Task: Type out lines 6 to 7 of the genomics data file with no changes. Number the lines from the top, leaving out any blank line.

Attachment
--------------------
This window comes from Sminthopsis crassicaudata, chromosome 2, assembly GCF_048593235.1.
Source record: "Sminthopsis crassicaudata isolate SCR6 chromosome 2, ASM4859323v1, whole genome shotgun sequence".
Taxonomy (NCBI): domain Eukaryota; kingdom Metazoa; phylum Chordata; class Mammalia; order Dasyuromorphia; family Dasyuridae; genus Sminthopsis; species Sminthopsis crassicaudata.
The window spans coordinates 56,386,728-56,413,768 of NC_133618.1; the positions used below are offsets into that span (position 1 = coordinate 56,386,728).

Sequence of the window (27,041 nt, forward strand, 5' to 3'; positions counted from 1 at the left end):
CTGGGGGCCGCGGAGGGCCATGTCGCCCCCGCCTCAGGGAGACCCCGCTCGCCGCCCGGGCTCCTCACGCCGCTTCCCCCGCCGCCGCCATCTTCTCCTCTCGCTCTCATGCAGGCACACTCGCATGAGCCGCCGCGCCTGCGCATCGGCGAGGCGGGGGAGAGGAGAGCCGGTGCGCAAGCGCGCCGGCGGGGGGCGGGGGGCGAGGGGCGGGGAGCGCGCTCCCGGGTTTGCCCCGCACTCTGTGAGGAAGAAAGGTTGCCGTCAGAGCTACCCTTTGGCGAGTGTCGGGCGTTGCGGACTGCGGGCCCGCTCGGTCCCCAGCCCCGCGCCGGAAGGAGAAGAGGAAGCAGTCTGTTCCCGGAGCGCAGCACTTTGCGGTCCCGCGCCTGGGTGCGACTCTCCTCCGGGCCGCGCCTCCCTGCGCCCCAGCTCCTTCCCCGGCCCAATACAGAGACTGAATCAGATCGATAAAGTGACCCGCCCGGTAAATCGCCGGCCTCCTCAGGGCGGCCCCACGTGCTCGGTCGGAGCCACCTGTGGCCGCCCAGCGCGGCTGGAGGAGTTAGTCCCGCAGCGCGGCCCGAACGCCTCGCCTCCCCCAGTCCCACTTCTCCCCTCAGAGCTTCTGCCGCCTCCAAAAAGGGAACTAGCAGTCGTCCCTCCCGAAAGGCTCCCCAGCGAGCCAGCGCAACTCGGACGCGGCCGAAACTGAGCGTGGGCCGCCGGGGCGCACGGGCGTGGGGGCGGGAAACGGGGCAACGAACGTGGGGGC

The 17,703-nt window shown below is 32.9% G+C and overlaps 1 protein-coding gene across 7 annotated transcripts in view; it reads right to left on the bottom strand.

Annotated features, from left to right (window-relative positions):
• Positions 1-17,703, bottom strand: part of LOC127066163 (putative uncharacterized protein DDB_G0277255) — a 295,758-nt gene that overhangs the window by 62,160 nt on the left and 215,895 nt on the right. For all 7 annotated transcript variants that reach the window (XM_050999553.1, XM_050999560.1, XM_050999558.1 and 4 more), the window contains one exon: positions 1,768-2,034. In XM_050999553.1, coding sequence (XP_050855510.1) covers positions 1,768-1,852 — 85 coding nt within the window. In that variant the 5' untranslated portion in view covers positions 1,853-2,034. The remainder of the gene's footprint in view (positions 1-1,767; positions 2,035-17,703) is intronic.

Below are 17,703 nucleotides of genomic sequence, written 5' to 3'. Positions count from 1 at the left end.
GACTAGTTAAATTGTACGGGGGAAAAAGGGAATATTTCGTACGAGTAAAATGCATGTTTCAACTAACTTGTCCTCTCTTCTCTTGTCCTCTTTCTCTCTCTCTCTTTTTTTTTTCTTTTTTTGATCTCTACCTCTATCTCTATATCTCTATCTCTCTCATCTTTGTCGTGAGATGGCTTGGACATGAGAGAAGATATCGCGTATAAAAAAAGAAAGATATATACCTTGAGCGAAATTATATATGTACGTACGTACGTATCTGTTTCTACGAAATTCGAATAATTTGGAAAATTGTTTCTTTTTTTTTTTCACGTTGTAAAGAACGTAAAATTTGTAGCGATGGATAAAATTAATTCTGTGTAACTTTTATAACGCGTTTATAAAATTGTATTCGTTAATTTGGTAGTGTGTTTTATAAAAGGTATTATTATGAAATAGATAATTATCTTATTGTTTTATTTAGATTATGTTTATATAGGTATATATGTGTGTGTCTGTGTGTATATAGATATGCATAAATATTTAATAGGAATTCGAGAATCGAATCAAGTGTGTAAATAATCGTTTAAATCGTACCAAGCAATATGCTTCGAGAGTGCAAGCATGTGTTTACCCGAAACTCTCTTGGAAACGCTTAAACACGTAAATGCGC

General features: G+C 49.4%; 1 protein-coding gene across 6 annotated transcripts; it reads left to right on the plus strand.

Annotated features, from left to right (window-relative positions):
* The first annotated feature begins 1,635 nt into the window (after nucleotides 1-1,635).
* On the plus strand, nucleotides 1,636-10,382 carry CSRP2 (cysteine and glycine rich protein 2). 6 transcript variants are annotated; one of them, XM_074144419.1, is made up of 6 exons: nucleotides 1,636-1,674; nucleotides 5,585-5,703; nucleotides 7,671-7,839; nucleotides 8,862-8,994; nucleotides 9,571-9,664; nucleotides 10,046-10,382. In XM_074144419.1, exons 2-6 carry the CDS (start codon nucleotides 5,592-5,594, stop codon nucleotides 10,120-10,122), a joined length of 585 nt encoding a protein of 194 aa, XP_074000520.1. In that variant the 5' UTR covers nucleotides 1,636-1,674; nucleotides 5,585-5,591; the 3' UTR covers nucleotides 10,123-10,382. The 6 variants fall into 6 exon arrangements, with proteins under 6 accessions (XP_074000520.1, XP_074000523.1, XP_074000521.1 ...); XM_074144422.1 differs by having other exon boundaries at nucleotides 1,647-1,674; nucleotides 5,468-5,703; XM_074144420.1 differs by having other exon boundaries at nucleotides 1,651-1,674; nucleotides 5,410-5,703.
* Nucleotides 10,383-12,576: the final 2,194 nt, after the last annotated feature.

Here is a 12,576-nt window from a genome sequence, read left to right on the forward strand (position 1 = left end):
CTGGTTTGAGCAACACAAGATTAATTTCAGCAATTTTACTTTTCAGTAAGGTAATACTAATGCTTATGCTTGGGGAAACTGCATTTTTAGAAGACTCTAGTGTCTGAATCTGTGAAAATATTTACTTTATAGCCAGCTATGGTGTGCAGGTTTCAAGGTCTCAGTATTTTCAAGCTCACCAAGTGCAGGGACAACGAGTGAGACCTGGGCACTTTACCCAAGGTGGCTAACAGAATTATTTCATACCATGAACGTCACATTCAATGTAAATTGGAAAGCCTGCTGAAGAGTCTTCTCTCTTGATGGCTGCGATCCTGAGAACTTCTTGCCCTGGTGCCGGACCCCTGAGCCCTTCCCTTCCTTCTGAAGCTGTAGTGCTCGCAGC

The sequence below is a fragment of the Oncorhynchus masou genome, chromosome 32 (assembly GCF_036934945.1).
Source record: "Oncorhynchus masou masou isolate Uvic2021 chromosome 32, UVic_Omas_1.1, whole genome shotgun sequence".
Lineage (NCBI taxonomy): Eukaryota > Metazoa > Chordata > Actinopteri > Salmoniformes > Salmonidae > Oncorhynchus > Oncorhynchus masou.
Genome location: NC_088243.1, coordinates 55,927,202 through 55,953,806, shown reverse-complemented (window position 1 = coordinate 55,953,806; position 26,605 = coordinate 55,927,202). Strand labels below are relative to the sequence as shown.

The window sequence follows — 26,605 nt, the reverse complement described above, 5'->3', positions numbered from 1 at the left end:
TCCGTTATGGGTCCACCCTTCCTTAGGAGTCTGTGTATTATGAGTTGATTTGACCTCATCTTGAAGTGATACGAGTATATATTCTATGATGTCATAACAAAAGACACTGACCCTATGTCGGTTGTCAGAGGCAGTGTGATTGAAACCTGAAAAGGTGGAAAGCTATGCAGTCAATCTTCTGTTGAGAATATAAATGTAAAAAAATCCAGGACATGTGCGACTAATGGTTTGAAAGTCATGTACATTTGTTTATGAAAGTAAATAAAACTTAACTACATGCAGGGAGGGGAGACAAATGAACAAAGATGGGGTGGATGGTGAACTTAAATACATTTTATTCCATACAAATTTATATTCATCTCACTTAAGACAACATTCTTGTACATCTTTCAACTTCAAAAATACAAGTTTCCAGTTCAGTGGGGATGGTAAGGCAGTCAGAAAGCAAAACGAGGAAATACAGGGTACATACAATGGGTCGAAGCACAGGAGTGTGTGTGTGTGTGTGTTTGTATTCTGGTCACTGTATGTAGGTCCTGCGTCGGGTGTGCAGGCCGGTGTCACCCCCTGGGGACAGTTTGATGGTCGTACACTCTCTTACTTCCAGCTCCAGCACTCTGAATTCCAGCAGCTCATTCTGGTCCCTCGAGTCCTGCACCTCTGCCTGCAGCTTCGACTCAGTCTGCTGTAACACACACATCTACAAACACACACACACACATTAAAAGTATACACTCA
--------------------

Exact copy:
CTGGGGGCCGCGGAGGGCCATGTCGCCCCCGCCTCAGGGAGACCCCGCTCGCCGCCCGGGCTCCTCACGCCGCTTCCCCCGCCGCCGCCATCTTCTCCTCTCGCTCTCATGCAGGCACACTCGCATGAGCCGCCGCGCCTGCGCATCGGCGAGGCGGGGGAGAGGAGAGCCGGTGCGCAAGCGCGCCGGCGGGGGGCGGGGGGCGAGGGGCGGGGAGCGCGCTCCCGGGTTTGCCCCGCACTCTGTGAGGAAGAAAGGTTGCCGTCAGAGCTACCCTTTGGCGAGTGTCGGGCGTTGCGGACTGCGGGCCCGCTCGGTCCCCAGCCCCGCGCCGGAAGGAGAAGAGGAAGCAGTCTGTTCCCGGAGCGCAGCACTTTGCGGTCCCGCGCCTGGGTGCGACTCTCCTCCGGGCCGCGCCTCCCTGCGCCCCAGCTCCTTCCCCGGCCCAATACAGAGACTGAATCAGATCGATAAAGTGACCCGCCCGGTAAATCGCCGGCCTCCTCAGGGCGGCCCCACGTGCTCGGTCGGAGCCACCTGTGGCCGCCCAGCGCGGCTGGAGGAGTTAGTCCCGCAGCGCGGCCCGAACGCCTCGCCTCCCCCAGTCCCACTTCTCCCCTCAGAGCTTCTGCCGCCTCCAAAAAGGGAACTAGCAGTCGTCCCTCCCGAAAGGCTCCCCAGCGAGCCAGCGCAACTCGGACGCGGCCGAAACTGAGCGTGGGCCGCCGGGGCGCACGGGCGTGGGGGCGGGAAACGGGGCAACGAACGTGGGGGC

The 17,703-nt window shown below is 32.9% G+C and overlaps 1 protein-coding gene across 7 annotated transcripts in view; it reads right to left on the bottom strand.